Citing the present-day “watershed moment” for women in the workplace, a viewpoint published in JAMA Cardiology explores the wage gap between men and women in cardiology.

Per a study published in 2016, female cardiologists earn an average of 7.3% less than their male peers. This figure alone, however, fails to illustrate the true magnitude of the wage gap: With subsequent promotions and pay raises, the discrepancy mounts over time. A woman will begin earning an average of $21,900 less in gross income compared with a man during the first year of employment. Accounting for the assumed 2% annual raise, a female cardiologist will earn $2.5 million less during a 35-year career. Extending this model to accommodate all cardiologists in the United States, a collective $11.2 billion in gross earnings are withheld from women. Although this discrepancy can vary based on region and tax bracket, the dollar amount remains substantial.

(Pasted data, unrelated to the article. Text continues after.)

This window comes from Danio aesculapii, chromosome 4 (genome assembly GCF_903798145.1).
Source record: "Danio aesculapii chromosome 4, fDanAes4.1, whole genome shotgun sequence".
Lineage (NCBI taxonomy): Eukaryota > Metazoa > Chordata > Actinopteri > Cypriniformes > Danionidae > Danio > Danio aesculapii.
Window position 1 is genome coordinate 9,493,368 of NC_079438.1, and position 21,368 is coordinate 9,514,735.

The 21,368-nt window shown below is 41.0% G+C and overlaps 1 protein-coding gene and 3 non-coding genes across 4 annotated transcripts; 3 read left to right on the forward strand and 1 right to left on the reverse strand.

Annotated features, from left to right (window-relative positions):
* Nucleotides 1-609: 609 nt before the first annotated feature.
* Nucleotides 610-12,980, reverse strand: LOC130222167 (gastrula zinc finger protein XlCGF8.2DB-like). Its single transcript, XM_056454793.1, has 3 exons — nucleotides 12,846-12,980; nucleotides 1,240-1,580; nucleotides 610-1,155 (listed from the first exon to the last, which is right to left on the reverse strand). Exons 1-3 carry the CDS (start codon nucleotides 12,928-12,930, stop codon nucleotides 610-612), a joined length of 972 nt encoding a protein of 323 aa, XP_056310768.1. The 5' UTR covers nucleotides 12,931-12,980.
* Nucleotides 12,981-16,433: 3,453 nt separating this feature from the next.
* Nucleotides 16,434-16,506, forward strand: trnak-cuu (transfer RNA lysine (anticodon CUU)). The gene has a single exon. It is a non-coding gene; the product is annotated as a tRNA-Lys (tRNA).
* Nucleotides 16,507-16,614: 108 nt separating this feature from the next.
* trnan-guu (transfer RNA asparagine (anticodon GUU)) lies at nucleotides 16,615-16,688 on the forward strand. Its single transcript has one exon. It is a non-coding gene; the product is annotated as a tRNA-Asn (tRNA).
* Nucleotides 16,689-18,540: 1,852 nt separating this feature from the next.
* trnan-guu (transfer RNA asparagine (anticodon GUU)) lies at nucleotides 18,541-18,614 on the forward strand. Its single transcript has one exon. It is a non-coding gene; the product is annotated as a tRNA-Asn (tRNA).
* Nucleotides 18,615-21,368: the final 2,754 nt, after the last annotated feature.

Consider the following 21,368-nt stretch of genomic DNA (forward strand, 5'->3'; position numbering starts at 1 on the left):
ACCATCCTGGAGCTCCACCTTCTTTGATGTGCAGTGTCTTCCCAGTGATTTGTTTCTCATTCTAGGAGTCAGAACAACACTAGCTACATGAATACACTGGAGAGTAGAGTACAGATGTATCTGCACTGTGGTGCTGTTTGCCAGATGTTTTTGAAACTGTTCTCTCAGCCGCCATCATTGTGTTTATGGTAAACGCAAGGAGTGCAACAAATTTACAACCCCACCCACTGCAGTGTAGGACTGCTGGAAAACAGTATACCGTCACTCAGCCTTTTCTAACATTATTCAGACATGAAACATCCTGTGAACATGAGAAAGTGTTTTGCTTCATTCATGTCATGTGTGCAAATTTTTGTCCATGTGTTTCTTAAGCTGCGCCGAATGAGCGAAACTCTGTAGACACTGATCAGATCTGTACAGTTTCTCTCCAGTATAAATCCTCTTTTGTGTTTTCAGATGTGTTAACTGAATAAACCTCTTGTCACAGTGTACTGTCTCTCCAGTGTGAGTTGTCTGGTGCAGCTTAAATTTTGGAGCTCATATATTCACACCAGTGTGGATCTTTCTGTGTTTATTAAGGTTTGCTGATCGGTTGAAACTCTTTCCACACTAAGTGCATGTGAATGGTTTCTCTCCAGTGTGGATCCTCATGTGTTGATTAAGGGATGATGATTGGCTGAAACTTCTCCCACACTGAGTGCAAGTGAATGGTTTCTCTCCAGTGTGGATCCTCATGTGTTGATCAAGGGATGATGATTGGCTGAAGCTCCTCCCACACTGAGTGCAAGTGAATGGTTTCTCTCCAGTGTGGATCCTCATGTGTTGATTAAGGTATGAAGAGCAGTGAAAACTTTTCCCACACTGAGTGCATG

Women in medicine are also less likely than men to rise in the academic ranks; as such, their salaries reflect this trend. Studies show that women receive less money for research start-up compared with men, and this lack of sponsorship and opportunity can contribute to a lifetime of pay inequity. Simply considering the number of publications and grants received by women as a measure of productivity oversimplifies the issue, as implicit disadvantages inform these measures in the first place.

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Author Rashmee U. Shah, MD, from the Division of Cardiovascular Medicine at the University of Utah School of Medicine in Salt Lake City, implored employers to address these inequities by uniformly measuring productivity and allowing for transparent pay negotiation. Research demonstrates that diverse groups have a “higher collective intelligence and better performance rate,” and as such, equitable pay for women is both socially and legally just and a necessary investment.


Shah RU. The $2.5 million dollar wage gap in cardiology [published online May 30, 2018]. JAMA Cardiol. doi: 10.1001/jamacardio.2018.0951